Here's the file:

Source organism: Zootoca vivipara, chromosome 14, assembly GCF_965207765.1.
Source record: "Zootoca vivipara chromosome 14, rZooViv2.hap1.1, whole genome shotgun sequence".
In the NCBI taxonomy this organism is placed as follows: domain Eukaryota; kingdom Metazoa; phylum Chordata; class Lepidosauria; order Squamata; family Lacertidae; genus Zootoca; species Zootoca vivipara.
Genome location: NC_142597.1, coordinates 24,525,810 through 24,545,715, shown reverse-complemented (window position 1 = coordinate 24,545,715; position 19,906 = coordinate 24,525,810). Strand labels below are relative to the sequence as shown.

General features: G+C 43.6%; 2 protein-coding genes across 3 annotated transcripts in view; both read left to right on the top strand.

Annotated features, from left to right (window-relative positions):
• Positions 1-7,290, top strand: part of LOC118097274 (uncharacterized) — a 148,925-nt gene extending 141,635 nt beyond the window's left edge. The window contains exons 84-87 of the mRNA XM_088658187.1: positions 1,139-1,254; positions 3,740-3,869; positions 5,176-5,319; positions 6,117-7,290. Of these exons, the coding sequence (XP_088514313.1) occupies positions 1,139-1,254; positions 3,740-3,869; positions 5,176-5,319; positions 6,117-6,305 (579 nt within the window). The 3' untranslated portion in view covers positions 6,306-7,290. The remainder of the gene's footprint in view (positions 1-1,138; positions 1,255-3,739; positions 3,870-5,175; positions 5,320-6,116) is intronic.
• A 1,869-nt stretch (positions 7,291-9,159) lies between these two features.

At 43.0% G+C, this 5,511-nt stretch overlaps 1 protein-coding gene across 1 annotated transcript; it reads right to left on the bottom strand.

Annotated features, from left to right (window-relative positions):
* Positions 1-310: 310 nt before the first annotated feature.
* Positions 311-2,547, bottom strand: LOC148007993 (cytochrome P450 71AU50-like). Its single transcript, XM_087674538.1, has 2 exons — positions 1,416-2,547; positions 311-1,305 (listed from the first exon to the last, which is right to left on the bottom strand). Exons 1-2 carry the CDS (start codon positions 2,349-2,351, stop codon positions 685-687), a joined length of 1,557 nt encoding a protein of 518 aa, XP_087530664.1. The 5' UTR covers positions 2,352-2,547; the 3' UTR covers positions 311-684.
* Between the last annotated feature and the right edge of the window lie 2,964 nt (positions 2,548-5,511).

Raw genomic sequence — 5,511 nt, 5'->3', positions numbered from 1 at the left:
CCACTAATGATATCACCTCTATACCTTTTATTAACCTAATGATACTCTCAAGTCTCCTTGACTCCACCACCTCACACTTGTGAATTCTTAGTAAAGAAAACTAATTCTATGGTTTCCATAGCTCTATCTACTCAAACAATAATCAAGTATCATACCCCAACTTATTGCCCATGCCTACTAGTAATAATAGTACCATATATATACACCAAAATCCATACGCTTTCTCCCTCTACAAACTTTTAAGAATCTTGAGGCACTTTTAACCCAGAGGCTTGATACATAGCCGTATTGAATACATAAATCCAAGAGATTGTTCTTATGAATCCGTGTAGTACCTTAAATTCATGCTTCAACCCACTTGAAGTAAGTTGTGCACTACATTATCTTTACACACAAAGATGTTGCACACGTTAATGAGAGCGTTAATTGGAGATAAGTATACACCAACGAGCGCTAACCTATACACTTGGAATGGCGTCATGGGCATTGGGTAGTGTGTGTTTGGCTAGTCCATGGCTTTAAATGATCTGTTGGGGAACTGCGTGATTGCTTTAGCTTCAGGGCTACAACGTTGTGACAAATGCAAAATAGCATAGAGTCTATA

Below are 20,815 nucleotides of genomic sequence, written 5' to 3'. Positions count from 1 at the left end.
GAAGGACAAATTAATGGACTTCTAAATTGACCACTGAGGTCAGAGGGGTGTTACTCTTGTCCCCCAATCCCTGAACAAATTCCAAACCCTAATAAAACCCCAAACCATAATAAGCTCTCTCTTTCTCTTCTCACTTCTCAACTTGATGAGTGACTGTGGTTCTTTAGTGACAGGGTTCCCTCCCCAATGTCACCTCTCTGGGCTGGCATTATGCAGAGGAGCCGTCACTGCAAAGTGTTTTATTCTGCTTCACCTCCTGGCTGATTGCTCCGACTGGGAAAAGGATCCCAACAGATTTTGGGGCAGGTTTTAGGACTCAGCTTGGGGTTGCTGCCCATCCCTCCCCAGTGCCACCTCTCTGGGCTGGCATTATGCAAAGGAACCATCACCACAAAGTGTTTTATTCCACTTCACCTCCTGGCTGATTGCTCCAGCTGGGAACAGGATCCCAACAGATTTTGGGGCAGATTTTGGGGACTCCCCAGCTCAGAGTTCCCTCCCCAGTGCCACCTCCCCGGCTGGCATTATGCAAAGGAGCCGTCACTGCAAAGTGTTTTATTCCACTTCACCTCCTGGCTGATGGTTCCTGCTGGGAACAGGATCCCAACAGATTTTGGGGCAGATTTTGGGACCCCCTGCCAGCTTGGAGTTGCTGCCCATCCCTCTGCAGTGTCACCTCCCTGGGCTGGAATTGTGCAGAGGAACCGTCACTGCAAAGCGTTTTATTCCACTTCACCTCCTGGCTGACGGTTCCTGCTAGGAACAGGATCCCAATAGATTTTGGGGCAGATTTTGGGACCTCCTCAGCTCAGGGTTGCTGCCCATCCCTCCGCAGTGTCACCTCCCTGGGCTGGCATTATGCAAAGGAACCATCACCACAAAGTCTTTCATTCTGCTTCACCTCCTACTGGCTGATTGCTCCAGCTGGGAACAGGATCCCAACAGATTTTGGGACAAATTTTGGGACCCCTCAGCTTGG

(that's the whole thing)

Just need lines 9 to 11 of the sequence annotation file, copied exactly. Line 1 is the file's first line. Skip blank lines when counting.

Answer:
At 43.0% G+C, this 5,511-nt stretch overlaps 1 protein-coding gene across 1 annotated transcript; it reads right to left on the bottom strand.

Annotated features, from left to right (window-relative positions):
* Positions 1-310: 310 nt before the first annotated feature.